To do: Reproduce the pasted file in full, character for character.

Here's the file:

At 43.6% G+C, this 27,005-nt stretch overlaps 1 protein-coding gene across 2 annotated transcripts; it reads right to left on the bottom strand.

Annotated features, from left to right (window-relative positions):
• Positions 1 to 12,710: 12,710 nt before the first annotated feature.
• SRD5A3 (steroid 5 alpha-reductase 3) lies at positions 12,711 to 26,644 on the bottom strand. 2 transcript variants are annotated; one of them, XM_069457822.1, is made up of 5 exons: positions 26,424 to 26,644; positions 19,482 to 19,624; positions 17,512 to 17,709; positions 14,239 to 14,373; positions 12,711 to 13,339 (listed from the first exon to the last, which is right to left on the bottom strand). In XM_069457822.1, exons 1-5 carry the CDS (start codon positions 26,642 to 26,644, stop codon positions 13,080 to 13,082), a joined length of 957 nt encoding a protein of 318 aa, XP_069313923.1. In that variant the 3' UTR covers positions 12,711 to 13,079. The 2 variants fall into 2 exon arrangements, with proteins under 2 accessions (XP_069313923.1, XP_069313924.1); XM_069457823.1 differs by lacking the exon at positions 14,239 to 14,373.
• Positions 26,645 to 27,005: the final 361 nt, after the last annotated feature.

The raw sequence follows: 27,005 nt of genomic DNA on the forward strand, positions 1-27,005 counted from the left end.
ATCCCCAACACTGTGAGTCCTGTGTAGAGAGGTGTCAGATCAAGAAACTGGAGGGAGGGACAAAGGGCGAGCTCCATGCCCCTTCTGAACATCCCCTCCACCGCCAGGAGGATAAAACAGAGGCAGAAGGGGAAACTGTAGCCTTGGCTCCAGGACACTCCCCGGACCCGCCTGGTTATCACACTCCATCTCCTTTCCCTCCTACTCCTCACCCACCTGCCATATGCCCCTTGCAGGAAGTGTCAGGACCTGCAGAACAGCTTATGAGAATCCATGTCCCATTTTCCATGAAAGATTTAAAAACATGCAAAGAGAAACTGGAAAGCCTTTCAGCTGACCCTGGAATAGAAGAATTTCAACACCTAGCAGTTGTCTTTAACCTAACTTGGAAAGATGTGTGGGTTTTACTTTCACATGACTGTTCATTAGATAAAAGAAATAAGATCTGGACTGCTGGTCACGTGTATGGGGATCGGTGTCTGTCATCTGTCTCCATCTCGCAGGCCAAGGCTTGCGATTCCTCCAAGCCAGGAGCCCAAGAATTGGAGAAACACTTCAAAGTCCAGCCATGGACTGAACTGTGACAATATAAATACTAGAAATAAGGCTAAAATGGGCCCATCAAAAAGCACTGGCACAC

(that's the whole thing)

At 43.6% G+C, this 27,005-nt stretch overlaps 1 protein-coding gene across 2 annotated transcripts; it reads right to left on the bottom strand.

Annotated features, from left to right (window-relative positions):
• Positions 1 to 12,710: 12,710 nt before the first annotated feature.
• SRD5A3 (steroid 5 alpha-reductase 3) lies at positions 12,711 to 26,644 on the bottom strand. 2 transcript variants are annotated; one of them, XM_069457822.1, is made up of 5 exons: positions 26,424 to 26,644; positions 19,482 to 19,624; positions 17,512 to 17,709; positions 14,239 to 14,373; positions 12,711 to 13,339 (listed from the first exon to the last, which is right to left on the bottom strand). In XM_069457822.1, exons 1-5 carry the CDS (start codon positions 26,642 to 26,644, stop codon positions 13,080 to 13,082), a joined length of 957 nt encoding a protein of 318 aa, XP_069313923.1. In that variant the 3' UTR covers positions 12,711 to 13,079. The 2 variants fall into 2 exon arrangements, with proteins under 2 accessions (XP_069313923.1, XP_069313924.1); XM_069457823.1 differs by lacking the exon at positions 14,239 to 14,373.
• Positions 26,645 to 27,005: the final 361 nt, after the last annotated feature.

The raw sequence follows: 27,005 nt of genomic DNA on the forward strand, positions 1-27,005 counted from the left end.
ATCCCCAACACTGTGAGTCCTGTGTAGAGAGGTGTCAGATCAAGAAACTGGAGGGAGGGACAAAGGGCGAGCTCCATGCCCCTTCTGAACATCCCCTCCACCGCCAGGAGGATAAAACAGAGGCAGAAGGGGAAACTGTAGCCTTGGCTCCAGGACACTCCCCGGACCCGCCTGGTTATCACACTCCATCTCCTTTCCCTCCTACTCCTCACCCACCTGCCATATGCCCCTTGCAGGAAGTGTCAGGACCTGCAGAACAGCTTATGAGAATCCATGTCCCATTTTCCATGAAAGATTTAAAAACATGCAAAGAGAAACTGGAAAGCCTTTCAGCTGACCCTGGAATAGAAGAATTTCAACACCTAGCAGTTGTCTTTAACCTAACTTGGAAAGATGTGTGGGTTTTACTTTCACATGACTGTTCATTAGATAAAAGAAATAAGATCTGGACTGCTGGTCACGTGTATGGGGATCGGTGTCTGTCATCTGTCTCCATCTCGCAGGCCAAGGCTTGCGATTCCTCCAAGCCAGGAGCCCAAGAATTGGAGAAACACTTCAAAGTCCAGCCATGGACTGAACTGTGACAATATAAATACTAGAAATAAGGCTAAAATGGGCCCATCAAAAAGCACTGGCACAC